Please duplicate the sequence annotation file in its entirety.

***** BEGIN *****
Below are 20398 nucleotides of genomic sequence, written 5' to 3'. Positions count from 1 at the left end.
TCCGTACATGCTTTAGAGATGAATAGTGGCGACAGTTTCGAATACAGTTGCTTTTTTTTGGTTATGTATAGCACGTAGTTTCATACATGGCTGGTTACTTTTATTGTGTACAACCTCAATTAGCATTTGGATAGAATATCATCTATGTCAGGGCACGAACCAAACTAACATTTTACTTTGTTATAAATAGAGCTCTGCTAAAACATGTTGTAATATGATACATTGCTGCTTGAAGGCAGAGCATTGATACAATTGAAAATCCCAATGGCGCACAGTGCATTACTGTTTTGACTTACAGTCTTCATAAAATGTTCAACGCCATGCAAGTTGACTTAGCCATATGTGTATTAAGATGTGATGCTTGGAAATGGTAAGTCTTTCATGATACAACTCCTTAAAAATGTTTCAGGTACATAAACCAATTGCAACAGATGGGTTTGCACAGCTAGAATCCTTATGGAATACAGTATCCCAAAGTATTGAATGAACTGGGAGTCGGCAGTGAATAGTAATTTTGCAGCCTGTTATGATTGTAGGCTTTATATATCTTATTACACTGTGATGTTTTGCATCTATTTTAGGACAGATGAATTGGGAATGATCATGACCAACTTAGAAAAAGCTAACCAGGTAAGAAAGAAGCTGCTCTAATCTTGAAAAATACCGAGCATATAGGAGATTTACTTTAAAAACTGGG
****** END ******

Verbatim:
Below are 20398 nucleotides of genomic sequence, written 5' to 3'. Positions count from 1 at the left end.
TCCGTACATGCTTTAGAGATGAATAGTGGCGACAGTTTCGAATACAGTTGCTTTTTTTTGGTTATGTATAGCACGTAGTTTCATACATGGCTGGTTACTTTTATTGTGTACAACCTCAATTAGCATTTGGATAGAATATCATCTATGTCAGGGCACGAACCAAACTAACATTTTACTTTGTTATAAATAGAGCTCTGCTAAAACATGTTGTAATATGATACATTGCTGCTTGAAGGCAGAGCATTGATACAATTGAAAATCCCAATGGCGCACAGTGCATTACTGTTTTGACTTACAGTCTTCATAAAATGTTCAACGCCATGCAAGTTGACTTAGCCATATGTGTATTAAGATGTGATGCTTGGAAATGGTAAGTCTTTCATGATACAACTCCTTAAAAATGTTTCAGGTACATAAACCAATTGCAACAGATGGGTTTGCACAGCTAGAATCCTTATGGAATACAGTATCCCAAAGTATTGAATGAACTGGGAGTCGGCAGTGAATAGTAATTTTGCAGCCTGTTATGATTGTAGGCTTTATATATCTTATTACACTGTGATGTTTTGCATCTATTTTAGGACAGATGAATTGGGAATGATCATGACCAACTTAGAAAAAGCTAACCAGGTAAGAAAGAAGCTGCTCTAATCTTGAAAAATACCGAGCATATAGGAGATTTACTTTAAAAACTGGG